How long are you a "Graduate" Nurse

  1. 0
    I hope this doesn't sound like a dumb question... How long are you considered a Graduate Nurse. I thought it was the time between you graduate and pass your NCLEX.

    I graduated in January, passed the boards in March... Been looking for a job in hospitals ever since (with no luck) Can I still apply to Graduate Nurse positions, Intern positions....ect.?

    Thanks,
    Bea
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  3. 10 Comments so far...

  4. 0
    You are right. After you graduate and before you pass NCLEX. Someone who fails NCLEX is no longer a GN.
  5. 0
    I remmber getting getting a tour of a unit as a student. Our guide introduced us to one nurse saying "oh, and this is nurse "Shelly" one of our new grads. She been with us alittle over three years"

    I felt like i would NEVER be a real nurse!
  6. 0
    When used as a legal term, this varies from state to state. In some places it's a temporary license that must be applied for. In others it may be automatically conferred after graduation.

    After it is received, the usual situation is that it expires, a) after the nurse passes NCLEX and earns her RN license, b) after the nurse fails the NCLEX, or c), 90 days passes from the date of issuance.

    For a nurse to hold a temporary license, there must be the presumption that she will be able to pass NCLEX when she takes it. If she does not pass, that presumption is no longer valid and she is no longer allowed to work as a GN.

    But, as I said, check with your state BON to be certain you are following their rules and regs.
  7. 0
    so.... does this mean I shouldn't apply to any jobs that say "graduate Nurse" positions. Or to a Graduate Nurse program.... ?
  8. 3
    Used as a more informal term, "graduate nurse" may mean someone has passed NCLEX (and therefore is an RN) who has yet to find her first nursing job. "Graduate nurse" may indicate a willingness to provide longer orientation and better support. But don't quote me on that.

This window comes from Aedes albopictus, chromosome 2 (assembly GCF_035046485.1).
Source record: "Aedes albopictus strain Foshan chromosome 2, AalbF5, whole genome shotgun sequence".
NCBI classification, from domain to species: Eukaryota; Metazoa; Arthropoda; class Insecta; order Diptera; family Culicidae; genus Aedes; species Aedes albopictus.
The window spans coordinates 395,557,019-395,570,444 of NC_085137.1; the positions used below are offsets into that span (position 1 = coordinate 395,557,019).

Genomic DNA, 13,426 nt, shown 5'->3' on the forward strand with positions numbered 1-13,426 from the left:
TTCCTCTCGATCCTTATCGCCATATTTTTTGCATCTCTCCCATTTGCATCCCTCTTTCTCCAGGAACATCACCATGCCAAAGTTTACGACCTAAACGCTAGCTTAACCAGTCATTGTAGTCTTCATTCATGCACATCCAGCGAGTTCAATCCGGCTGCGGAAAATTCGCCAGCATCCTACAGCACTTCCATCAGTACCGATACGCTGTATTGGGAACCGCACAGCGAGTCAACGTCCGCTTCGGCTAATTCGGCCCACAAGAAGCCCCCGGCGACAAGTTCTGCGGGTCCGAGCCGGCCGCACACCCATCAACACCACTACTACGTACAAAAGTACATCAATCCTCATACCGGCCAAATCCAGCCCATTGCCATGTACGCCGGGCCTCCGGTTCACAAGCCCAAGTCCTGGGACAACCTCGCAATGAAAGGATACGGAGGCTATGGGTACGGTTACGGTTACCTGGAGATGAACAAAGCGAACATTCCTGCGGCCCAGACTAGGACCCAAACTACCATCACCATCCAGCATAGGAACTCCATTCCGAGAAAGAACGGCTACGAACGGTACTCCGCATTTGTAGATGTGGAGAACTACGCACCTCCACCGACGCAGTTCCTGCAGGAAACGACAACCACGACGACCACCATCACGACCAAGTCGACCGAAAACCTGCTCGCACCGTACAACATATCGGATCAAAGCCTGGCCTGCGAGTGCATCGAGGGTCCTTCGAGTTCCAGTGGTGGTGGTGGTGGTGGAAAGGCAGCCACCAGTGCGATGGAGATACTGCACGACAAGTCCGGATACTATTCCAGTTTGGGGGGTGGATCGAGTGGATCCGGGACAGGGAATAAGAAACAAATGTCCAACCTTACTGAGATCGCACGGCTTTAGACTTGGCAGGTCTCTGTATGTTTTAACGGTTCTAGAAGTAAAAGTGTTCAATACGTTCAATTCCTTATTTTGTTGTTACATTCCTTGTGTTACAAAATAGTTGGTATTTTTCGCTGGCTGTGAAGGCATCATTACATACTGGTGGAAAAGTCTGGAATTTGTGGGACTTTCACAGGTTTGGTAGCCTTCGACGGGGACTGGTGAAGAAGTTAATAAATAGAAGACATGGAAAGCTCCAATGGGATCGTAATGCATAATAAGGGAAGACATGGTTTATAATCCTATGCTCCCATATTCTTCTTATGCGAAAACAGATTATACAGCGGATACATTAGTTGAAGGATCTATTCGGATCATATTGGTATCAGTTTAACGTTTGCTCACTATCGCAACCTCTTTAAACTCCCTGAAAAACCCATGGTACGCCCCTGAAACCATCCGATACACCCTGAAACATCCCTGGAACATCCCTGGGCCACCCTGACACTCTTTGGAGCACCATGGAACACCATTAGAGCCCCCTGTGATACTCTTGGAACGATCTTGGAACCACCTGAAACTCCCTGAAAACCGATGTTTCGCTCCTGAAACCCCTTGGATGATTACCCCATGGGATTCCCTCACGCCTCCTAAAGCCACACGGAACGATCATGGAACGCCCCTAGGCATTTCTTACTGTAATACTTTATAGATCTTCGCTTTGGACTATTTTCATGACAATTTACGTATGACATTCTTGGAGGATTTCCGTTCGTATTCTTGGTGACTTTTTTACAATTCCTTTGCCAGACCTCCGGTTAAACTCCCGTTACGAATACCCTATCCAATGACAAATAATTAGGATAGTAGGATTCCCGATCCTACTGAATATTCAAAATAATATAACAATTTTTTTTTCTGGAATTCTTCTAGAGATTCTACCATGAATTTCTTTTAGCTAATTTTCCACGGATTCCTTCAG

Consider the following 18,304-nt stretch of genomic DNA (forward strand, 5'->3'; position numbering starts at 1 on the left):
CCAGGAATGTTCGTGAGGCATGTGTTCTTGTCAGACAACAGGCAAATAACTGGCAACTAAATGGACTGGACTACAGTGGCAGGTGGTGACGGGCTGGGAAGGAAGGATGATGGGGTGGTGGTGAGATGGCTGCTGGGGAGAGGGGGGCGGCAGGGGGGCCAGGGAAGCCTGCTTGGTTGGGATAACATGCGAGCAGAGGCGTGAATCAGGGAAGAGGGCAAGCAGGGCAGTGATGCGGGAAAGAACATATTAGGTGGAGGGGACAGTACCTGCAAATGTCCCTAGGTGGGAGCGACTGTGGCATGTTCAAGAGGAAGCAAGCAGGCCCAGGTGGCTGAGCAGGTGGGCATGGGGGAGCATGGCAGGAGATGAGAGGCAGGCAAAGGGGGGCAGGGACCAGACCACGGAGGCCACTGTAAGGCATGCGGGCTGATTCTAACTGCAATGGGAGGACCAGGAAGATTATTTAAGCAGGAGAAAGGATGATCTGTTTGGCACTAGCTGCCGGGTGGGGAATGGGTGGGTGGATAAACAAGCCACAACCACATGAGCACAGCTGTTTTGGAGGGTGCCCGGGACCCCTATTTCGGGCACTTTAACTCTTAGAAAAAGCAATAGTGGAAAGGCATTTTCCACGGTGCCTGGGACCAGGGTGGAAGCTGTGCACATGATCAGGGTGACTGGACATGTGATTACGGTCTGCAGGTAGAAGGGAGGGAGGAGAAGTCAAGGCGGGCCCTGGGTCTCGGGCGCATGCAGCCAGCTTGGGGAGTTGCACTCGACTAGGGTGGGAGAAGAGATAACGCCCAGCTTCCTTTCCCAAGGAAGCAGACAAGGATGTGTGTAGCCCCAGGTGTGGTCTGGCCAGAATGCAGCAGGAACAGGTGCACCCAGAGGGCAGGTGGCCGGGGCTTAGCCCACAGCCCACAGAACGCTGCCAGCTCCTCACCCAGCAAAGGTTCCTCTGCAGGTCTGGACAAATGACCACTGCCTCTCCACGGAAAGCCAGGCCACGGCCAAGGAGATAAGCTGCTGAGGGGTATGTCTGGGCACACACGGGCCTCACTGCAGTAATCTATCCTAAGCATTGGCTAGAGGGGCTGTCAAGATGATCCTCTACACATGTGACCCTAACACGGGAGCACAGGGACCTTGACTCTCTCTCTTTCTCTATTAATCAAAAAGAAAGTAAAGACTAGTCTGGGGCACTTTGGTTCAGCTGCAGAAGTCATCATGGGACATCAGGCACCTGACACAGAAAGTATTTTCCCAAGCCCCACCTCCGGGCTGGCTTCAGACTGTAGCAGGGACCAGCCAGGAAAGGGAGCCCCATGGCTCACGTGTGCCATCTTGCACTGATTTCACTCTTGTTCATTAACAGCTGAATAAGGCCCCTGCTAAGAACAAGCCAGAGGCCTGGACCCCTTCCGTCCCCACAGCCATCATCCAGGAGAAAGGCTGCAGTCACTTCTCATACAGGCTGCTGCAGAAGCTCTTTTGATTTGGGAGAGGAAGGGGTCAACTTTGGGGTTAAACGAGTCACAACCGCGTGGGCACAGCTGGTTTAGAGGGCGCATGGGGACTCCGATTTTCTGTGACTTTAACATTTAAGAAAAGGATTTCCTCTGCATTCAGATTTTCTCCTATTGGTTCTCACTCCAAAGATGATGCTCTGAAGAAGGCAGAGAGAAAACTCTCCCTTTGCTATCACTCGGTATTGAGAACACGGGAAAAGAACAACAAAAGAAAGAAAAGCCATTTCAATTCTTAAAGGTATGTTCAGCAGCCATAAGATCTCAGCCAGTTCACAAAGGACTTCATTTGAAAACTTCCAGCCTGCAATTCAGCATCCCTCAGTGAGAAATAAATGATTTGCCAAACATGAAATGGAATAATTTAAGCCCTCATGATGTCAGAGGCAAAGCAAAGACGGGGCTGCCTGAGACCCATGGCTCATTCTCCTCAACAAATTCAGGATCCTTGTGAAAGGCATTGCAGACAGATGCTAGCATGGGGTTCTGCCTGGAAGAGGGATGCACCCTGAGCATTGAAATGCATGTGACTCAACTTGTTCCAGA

In this economy, I would apply for anything that seems even remotely appropriate.

    Best wishes with your search.
    melmarie23, chicookie, and MMARN like this.
  9. 0
    Graduate nurse is otherwise known as a new grad nurse. You should apply to any GN or New grad positions. You are a new grad from the time you graduate til in some places, a year of experience.
  10. 0
    Quote from CharlieTaco
    Graduate nurse is otherwise known as a new grad nurse. You should apply to any GN or New grad positions. You are a new grad from the time you graduate til in some places, a year of experience.
    I graduated and became a GN. Then, I passed NCLEX and became an RN. However, when I start my first nursing job next week I'll still be considered a "new grad," thankfully. That's how it is here...
  11. 0
    Quote from KaksRN
    I graduated and became a GN. Then, I passed NCLEX and became an RN. However, when I start my first nursing job next week I'll still be considered a "new grad," thankfully. That's how it is here...
    but not a GN...
  12. 0
    Some states/hospitals have GN positions available.. This is someone who has graduated school but not yet passed boards.. Tricky how they can play with words.. I was a new grad after passing boards and landing my first job.. I was considered a new grad for 6 months then the term changed again to new nurse lol meaning less than a year experience..

    If the position is for new grad internships, positions, etc.. I would apply.. If it is for a GN ask them if you will still qualify if you already have your license.. I would apply for everything you can find, even if it said "experience preferred"..


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